In the summer I seek out shade.
In the winter, I get in touch with my inner flower.
If the winter sun should happen to poke a finger through
's perpetual cloud
ceiling, and if the wind is not blowing at gale-like velocities, I'll throw the
kayak on the truck - well O.K. - I'll strenuously leverage it onto the ladder
rack (all the while making old man sounds) and head for a nearby river or lake. Portland
This is how
looked two weeks ago. The fickle sun had stopped diddling the clouds by the
time I got to the lake, but I had been taking steps to make friends with the
rain, even if my camera had not... Smith
& Bybee Lakes
...and so I launched my kayak anyway and enjoyed the spectacle of cat-like clouds stalking the Willamette valley, looking for some dry place to lie down.
Sunday, the Sun wasn't teasing anymore. It grabbed the cloud ceiling firmly in two hands and yanked (like a housekeeper yanking the sheets off a hotel mattress) to uncover a radiant blue sky that went all the way up.
But this time, Metro's canoe launch at the East end of Smith Lake didn't come anywhere near to reaching the water, so I drove on to Kelly Point Park and launched into the Columbia Slough from their dirt and gravel boat ramp.
A man in a canoe exiting the slough reported that the tide influenced water had stopped retreating. Anticipating minimum resistance from the
Willamette, I chose to head up-river.
...until, sun-tears leaking down my cheek, the river relented and turned a bit and the sun stepped a few more degrees off towards the horizon, and a tiny breeze shattered the river-mirror into amorphous infinite pyramids that scattered the sun's binary stare. I regained my vision.
Once the sun set behind the West Hills, the wind - the real wind - escaped from wherever it had been confined for the day and raced down river to tease me about not wearing my dry suit. The wind's henchmen, the rolling waves, pushed me around to see if they could get me to cry.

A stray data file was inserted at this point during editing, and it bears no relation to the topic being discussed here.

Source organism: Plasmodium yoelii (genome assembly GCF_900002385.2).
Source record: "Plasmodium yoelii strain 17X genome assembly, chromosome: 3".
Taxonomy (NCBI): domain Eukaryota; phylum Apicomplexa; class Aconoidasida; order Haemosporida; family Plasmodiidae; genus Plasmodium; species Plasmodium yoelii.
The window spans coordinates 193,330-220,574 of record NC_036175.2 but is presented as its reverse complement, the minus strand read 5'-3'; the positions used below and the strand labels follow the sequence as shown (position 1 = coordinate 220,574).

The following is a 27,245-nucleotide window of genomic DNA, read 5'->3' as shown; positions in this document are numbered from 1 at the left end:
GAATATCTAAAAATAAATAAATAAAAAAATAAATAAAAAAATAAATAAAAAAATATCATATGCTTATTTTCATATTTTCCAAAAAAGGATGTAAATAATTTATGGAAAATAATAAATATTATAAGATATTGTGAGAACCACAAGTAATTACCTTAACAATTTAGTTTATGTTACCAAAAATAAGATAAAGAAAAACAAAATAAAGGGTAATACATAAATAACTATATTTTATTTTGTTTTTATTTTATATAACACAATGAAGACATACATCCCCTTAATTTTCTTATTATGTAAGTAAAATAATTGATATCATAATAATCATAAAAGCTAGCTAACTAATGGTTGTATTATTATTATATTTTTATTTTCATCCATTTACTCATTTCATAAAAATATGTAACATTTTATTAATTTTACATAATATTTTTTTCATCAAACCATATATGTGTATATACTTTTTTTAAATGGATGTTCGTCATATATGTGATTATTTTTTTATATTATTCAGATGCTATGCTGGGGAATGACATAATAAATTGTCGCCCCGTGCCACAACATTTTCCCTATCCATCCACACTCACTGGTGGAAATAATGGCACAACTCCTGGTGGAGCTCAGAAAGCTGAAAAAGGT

Presumably, this architectural feature was implemented on purpose.
Dark shadows cast from the West Hills chased the last of the day's light up these towers and scared it back into space.
Empty piers with their piling teeth collaborated with tugboat wakes to hamper my progress. I appreciated the wind's inclination not to chase me into darkness.
Without cloud cover, the last of the day's heat radiates out into space inspiring me to apply a wind-proof layer to my ill chosen Spring ensemble. Keeping a wary eye out for tugboats (one is visible to the left of the pilings on its way upriver), I also utilize this brief pause to rig my boat with its running light.
Lights blink on against the fading pastel colored sky. The scene seemed vaguely Hopperesque to me and I expected to see Dean, Monroe, Bogart or Presley leaning on the railing.
From these outposts, we launch our grains and goods across the Pacific. The scale of our man-made creations is overwhelming when inched up to in a 14 foot plastic boat, but standing mutely beyond the
taking on grain at the Port of Portland in . Portland
If the dust that was blowing over the side of this ship wasn't some kind of wholesome grain...then I'm probably going to get cancer.
Editor's Note: Alert viewer Bernadette gleaned the following information from Kenny Macdonald, Marine Media Relations Manager.
"Thanks for your interest in the Port of Portland. What a lucky day for Scott to see the bulk carrier "Portland" at the Port of Portland! You can track its progress here:
What we are looking at is the 57,000 ton ship at the Port of Portland’s Terminal 5, berth 501 loading at Columbia Grain Inc. for export. At the end of November, year to date totals for Columbia Grain was 2.26 million metric tons of product; mostly wheat, but also barley, corn or soybeans.
Indeed, many of the barges you see going up and down the river are loaded with grain bound for one of seven, deep-water grain terminals on the Columbia or Willamette rivers, including this one at the Port of Portland. The export of agricultural goods, especially wheat, are a big part of our state’s economy. Check out this page about T-5 and our recently-released wheat video!
I finally reached the kayak launch at
park and staved off the presentation of my Darwin Award for yet another day. Kelly Point